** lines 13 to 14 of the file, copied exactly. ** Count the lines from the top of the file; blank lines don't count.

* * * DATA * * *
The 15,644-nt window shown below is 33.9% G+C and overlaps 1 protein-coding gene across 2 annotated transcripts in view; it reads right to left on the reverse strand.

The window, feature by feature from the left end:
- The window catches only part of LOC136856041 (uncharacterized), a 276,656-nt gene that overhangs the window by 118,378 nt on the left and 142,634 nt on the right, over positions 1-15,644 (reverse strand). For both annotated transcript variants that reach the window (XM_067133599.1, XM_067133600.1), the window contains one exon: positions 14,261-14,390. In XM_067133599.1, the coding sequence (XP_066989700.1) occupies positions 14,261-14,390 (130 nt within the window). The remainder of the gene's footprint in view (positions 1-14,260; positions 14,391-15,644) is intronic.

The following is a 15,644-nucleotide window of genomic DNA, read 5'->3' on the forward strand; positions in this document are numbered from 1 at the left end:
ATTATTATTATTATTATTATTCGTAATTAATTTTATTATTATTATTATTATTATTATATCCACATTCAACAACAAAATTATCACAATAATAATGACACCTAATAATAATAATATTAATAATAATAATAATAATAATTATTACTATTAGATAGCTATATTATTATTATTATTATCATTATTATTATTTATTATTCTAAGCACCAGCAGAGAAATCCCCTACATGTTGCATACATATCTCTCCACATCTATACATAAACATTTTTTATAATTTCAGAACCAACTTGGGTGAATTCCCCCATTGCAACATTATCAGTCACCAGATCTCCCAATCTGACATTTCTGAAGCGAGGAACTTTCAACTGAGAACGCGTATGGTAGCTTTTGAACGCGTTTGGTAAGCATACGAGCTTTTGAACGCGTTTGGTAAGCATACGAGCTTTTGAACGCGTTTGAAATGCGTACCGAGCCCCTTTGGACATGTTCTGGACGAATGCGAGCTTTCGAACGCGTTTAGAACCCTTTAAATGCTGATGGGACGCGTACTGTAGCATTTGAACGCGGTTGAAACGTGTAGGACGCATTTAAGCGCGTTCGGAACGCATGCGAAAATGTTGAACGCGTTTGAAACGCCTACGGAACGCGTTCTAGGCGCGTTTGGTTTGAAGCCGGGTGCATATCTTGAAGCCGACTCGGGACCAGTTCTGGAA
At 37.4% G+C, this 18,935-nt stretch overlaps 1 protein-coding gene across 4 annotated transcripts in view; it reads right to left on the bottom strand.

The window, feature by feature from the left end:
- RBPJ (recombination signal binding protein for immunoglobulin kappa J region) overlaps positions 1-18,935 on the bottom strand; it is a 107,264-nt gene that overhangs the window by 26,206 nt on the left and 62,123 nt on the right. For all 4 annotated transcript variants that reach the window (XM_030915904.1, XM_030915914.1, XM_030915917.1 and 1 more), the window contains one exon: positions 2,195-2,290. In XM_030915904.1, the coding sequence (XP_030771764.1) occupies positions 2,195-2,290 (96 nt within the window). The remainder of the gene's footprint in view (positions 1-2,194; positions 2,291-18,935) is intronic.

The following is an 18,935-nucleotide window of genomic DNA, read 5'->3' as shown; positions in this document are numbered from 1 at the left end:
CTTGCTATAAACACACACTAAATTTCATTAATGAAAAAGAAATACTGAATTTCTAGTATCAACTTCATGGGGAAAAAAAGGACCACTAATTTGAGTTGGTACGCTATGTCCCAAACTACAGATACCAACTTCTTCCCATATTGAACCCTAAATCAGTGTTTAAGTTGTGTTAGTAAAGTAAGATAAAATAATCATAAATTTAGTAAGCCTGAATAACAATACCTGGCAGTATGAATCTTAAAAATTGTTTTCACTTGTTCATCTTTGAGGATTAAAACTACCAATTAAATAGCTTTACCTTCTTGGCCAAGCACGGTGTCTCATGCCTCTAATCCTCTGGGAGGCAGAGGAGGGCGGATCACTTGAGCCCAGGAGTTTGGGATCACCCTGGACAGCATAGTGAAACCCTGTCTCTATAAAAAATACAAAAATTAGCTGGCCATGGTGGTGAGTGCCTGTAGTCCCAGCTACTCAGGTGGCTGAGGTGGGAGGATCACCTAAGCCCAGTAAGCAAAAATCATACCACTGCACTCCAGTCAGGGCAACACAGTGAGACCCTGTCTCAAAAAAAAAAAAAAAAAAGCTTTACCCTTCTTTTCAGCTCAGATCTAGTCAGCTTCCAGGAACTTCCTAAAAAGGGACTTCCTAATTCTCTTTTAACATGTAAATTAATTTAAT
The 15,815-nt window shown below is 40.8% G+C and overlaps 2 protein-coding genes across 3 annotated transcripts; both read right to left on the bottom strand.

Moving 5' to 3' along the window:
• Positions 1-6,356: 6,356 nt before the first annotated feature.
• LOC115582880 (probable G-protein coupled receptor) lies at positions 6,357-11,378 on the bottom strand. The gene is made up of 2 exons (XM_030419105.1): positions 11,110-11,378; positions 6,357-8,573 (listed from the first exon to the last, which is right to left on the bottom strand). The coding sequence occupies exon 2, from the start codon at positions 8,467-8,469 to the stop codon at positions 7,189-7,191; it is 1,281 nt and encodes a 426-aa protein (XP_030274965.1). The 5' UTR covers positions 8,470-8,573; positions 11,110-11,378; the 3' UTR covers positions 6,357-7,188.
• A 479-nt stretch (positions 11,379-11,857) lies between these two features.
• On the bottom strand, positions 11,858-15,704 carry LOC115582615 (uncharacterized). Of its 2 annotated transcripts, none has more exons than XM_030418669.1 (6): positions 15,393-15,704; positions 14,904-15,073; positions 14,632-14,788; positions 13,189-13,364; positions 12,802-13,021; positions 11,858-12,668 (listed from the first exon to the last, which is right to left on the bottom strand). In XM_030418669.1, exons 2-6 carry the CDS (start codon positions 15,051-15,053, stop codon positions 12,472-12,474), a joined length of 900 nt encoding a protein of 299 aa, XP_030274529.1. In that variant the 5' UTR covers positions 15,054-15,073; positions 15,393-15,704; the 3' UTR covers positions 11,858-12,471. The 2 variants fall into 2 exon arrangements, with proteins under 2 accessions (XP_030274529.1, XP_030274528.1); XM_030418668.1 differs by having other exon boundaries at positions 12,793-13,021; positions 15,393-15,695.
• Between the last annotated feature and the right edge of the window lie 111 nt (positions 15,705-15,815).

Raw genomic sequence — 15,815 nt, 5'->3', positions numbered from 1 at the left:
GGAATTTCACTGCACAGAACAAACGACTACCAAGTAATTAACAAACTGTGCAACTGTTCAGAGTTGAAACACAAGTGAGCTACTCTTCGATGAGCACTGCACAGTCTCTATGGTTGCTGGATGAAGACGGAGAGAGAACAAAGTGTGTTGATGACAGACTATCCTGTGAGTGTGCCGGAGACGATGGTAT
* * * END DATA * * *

• Positions 1-6,356: 6,356 nt before the first annotated feature.
• LOC115582880 (probable G-protein coupled receptor) lies at positions 6,357-11,378 on the bottom strand. The gene is made up of 2 exons (XM_030419105.1): positions 11,110-11,378; positions 6,357-8,573 (listed from the first exon to the last, which is right to left on the bottom strand). The coding sequence occupies exon 2, from the start codon at positions 8,467-8,469 to the stop codon at positions 7,189-7,191; it is 1,281 nt and encodes a 426-aa protein (XP_030274965.1). The 5' UTR covers positions 8,470-8,573; positions 11,110-11,378; the 3' UTR covers positions 6,357-7,188.